Design a house around an art collection, and you might start with a sterile white box, an empty space where the art can be untouched, un-messed with. But living in an art gallery doesn’t allow much room for everyday life: kicking off your shoes at the door, cooking, playing board games.
Though this couple has a world-class art collection, sterility is not their m.o. “We both come from creative backgrounds,” they say. “Our collection started from our own families and grew from there. It’s definitely a collection of two families and three generations.”
When their own family doubled in size and it was time to decamp from their place in Portland “for greener pastures,” they looked to build a house on a parcel of land by the sea that could house their collection and their family both.
The couple wanted something “with traditional roots,” they explain. “Something like big house, little house, back house, barn, but not.” And while there are elements of tradition in the house’s architecture—an exterior reminiscent of a classic connected farmhouse, post-and-beam fences outdoors, and interior walls done in nickel-gap shiplap—that’s where the expected ends. “Our asks for this project were described by one architect friend as ‘oil and water,’” the couple remembers. “But we had clarity.”
The couple enlisted architect Kirk Henriksen and builder Ben Trout of Trademark Construction: “We’ve worked with Ben on many projects and looked to him to lead the show,” the couple says. “Ben is the ringmaster in our three-ring circus, always.” Then they assembled bound “idea books” filled with sometimes esoteric images that struck them. (One shows a woman in a floor-length white dress astride a white horse in the center of a living room; another, the Sydney Opera House.)
They surveyed their own collection, too, for inspiration. “We pretty much showed a picture of our Roy Lichtenstein ‘Brush Strokes’ wall sculpture to our architect and asked him to build a house around that,” the couple says.
With such playful jumping-off points, the result is a house that’s anything but self-serious. The interiors are painted gallery-like white, yes (it’s Benjamin Moore’s Chantilly Lace), but the Lichtenstein sculpture now hangs front and center in the open stairway, looking every bit like someone’s taken a comically huge, color-soaked paint brush to the wall. A Magritte-inspired bowler hat light, an Etsy find, hangs above a sink. A swath of faux grass carpets the entryway in lieu of a rug. A retro-style PacMan machine sits waiting to be played. There are Lichtenstein-patterned tiles in a shower and an original New York City subway sign in the upstairs hallway.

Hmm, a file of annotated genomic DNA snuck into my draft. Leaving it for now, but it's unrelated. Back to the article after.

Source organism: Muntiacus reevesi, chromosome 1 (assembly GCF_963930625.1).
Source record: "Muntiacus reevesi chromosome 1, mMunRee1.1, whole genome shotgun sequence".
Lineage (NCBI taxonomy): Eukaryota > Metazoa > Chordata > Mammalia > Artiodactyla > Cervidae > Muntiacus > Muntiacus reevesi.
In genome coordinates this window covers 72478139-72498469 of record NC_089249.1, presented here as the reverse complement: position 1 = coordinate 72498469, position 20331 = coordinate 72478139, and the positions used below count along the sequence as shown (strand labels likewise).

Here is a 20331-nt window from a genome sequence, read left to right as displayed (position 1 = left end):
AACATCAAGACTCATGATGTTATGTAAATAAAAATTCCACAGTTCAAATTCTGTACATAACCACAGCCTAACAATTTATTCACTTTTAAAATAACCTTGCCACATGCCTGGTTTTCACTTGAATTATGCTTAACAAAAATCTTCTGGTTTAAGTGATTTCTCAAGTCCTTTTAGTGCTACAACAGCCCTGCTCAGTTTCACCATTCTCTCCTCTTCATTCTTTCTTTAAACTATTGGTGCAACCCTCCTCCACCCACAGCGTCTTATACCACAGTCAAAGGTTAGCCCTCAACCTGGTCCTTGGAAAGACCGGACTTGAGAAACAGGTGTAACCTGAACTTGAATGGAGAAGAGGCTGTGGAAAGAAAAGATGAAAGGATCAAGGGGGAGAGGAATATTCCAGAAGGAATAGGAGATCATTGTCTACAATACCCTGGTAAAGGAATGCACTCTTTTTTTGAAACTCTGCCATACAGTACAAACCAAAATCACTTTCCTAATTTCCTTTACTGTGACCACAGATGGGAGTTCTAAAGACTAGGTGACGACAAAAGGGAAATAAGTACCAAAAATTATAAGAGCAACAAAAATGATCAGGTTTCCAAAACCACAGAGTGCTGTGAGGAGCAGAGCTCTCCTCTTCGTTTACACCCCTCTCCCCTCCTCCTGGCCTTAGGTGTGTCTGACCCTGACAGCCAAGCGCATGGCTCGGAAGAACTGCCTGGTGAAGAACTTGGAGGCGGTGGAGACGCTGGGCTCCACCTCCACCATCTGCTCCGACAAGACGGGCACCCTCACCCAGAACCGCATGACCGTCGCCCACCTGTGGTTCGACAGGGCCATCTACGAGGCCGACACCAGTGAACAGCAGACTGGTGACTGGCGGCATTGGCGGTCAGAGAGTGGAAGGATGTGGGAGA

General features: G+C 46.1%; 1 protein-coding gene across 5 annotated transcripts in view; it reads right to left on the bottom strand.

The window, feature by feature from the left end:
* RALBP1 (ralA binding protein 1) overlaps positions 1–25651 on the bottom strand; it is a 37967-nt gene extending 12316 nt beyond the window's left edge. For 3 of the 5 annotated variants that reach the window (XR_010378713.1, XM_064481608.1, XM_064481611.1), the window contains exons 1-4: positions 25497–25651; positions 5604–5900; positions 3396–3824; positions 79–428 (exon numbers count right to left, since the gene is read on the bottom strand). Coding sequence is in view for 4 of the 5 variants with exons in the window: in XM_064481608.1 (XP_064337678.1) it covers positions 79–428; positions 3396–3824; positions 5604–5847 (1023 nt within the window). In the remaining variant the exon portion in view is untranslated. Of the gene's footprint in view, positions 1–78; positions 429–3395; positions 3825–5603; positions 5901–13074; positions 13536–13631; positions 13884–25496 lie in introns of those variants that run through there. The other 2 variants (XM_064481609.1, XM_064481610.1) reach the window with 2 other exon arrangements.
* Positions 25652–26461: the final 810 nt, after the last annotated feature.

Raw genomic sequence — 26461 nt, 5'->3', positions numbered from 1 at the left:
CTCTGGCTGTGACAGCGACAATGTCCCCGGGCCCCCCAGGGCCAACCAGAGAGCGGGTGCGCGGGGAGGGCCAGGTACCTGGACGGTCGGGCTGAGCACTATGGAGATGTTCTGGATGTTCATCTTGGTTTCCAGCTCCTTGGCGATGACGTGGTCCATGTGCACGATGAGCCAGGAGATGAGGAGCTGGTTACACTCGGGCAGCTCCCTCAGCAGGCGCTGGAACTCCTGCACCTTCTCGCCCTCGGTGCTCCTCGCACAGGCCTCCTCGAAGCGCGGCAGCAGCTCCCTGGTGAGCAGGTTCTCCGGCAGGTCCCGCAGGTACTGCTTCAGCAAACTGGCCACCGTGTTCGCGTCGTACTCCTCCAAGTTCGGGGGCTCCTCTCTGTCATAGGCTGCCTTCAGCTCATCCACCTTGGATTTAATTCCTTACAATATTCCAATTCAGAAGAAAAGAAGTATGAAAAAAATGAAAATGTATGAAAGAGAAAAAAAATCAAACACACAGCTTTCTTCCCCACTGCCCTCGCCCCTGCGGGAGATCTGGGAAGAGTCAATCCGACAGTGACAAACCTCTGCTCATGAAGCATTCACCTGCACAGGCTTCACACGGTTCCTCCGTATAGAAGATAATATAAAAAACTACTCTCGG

In this house, the design is in constant dialogue with the art—and the art talks amongst itself, too. “We like fun art and serious art and the juxtaposition when they’re hung next to each other,” the couple says. Near a pool table, for instance, a massive portrait of the artist John Bisbee by Emilie Stark Menneg hangs near “A Serious Discussion”, a Romantic painting by the nineteenth-century Belgian artist Theodore Ceriez, and “The Fishing Lure,” a Pop-Art study by Rupert Jasen Smith, Andy Warhol’s silkscreen printer and art director. Assembled this way, the art has a vitality. Every corner offers a bit of a wink.
“It’s hard to have a favorite,” the couple says, when asked about a standout piece in their collection. “Favorites change with moods. But we are particularly fond of pieces created by people we’ve met”—a long list that includes Bisbee, Randy Regier, Wade Cavanaugh, Laurie Fisher, and Mark Wethli,” which adds incalculable dimension.
Outdoors, the lawn, too, is dotted with weather-proof works. “Our policy for all our outdoor art is that we must be able to touch and interact with it,” the couple says. It’s these interactions—with the family and also with the ever-shifting Maine fog and rain and snow, the seaside wildlife—that animates the art most. “One sculpture by John Bisbee housed a bird’s nest during Covid,” the couple recalls. Art cohabitating with life.